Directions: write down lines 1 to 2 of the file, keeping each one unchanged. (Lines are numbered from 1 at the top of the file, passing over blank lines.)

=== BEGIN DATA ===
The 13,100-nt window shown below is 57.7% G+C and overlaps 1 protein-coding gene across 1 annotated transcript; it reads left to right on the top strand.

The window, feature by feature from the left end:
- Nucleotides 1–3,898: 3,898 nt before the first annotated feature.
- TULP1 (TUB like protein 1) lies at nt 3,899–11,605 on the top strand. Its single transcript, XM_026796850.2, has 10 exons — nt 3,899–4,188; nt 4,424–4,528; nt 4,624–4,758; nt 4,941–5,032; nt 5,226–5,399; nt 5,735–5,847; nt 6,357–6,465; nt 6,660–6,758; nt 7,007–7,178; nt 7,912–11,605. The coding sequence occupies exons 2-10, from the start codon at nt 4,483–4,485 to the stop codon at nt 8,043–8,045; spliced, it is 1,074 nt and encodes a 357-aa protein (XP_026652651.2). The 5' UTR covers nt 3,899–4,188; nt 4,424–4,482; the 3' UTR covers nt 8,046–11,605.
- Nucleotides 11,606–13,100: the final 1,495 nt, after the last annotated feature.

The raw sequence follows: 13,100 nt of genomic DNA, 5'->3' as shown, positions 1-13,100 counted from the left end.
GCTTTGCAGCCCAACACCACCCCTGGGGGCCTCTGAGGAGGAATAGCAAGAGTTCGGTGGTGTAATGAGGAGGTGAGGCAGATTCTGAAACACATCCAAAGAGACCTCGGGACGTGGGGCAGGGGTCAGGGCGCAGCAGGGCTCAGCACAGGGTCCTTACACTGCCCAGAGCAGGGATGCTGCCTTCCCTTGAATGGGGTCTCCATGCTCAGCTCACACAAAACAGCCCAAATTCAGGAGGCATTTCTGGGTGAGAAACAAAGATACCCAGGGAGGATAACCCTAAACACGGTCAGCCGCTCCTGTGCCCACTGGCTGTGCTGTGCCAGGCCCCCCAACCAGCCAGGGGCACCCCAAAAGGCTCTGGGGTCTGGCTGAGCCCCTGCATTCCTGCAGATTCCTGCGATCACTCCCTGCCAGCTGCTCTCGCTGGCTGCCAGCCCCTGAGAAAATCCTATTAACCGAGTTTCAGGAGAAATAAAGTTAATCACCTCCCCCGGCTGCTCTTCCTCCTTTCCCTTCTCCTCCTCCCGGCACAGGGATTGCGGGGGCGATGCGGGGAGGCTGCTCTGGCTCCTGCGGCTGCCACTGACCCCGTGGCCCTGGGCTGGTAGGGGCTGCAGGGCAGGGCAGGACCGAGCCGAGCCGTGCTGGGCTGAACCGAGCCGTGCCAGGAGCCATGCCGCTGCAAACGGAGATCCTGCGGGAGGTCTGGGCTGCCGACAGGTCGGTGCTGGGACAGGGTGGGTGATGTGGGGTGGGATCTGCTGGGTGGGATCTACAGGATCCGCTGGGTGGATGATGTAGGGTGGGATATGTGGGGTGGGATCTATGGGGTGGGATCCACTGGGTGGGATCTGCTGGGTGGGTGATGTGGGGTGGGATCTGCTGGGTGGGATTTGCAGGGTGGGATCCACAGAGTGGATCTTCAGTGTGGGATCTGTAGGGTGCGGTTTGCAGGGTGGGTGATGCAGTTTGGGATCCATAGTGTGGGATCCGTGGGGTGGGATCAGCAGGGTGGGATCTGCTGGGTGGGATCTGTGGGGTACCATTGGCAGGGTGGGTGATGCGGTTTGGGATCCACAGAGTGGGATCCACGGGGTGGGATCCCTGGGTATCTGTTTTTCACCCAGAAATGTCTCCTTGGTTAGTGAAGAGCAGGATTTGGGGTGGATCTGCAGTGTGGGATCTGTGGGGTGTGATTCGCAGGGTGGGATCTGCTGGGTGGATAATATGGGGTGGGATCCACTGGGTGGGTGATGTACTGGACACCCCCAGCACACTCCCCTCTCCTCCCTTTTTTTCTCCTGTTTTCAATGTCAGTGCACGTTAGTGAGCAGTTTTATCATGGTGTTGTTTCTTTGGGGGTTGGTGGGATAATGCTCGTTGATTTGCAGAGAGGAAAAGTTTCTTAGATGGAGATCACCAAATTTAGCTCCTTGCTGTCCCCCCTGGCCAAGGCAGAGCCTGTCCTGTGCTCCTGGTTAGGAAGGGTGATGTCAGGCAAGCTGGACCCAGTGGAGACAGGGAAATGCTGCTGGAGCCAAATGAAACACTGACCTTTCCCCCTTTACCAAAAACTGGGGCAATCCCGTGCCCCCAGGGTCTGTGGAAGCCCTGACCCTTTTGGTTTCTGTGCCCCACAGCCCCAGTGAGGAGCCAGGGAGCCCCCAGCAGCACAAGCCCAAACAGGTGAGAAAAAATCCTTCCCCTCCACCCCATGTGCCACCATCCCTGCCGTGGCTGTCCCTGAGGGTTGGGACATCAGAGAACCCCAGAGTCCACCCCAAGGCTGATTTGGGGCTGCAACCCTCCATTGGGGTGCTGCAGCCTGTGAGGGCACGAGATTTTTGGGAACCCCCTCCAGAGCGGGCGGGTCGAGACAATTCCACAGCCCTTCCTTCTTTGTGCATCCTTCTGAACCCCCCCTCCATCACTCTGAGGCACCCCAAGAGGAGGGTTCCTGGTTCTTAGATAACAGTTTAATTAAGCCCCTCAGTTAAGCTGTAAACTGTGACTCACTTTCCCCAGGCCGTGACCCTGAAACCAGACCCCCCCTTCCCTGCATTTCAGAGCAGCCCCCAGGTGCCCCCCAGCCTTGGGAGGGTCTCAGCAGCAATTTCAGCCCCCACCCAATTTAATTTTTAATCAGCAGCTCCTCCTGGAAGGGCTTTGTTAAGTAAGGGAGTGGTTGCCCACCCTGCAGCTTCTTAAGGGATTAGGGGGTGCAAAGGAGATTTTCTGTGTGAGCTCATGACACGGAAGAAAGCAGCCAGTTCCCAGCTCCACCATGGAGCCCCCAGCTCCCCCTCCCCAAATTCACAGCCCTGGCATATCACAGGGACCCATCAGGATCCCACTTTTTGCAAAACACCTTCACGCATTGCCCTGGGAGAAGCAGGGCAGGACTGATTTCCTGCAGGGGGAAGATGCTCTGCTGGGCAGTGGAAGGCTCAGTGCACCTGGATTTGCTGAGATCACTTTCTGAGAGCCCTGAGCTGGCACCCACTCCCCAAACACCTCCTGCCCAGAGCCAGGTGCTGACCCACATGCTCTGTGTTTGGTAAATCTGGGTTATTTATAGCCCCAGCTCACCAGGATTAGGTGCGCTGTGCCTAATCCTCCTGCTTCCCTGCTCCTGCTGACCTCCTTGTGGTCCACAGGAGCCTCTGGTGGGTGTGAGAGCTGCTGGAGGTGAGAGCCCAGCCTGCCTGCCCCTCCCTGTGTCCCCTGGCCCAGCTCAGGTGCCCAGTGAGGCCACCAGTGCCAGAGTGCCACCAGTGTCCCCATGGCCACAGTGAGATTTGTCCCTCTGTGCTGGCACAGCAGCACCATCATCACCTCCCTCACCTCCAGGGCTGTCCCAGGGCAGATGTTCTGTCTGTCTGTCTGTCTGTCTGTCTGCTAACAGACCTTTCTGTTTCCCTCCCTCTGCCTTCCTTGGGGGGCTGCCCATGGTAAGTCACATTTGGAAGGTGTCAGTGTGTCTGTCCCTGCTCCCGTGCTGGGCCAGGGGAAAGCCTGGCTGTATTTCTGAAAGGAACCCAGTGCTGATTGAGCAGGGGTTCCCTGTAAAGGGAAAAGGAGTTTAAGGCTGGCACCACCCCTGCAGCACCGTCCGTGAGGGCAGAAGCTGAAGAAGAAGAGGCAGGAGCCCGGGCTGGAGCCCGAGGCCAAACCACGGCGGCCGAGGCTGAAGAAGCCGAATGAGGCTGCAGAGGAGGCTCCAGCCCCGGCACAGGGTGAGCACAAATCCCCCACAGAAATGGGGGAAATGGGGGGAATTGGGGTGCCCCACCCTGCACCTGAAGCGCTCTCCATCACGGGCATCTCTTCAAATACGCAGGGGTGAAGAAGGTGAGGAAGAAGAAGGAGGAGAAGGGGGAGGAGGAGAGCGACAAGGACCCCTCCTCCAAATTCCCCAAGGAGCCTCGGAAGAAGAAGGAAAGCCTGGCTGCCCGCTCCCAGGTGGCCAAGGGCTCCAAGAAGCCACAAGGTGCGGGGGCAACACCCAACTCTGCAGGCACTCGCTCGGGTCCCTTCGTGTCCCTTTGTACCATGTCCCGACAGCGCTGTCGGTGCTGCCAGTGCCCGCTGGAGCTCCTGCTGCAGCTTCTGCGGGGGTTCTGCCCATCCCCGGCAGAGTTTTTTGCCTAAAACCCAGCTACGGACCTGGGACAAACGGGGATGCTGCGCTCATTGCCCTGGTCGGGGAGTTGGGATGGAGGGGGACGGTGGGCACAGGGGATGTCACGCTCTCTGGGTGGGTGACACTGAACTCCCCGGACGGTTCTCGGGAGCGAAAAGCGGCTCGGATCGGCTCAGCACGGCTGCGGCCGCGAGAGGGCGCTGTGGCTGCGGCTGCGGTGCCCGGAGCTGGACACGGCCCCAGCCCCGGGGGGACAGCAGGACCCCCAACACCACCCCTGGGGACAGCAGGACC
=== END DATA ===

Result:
The 13,100-nt window shown below is 57.7% G+C and overlaps 1 protein-coding gene across 1 annotated transcript; it reads left to right on the top strand.

The window, feature by feature from the left end: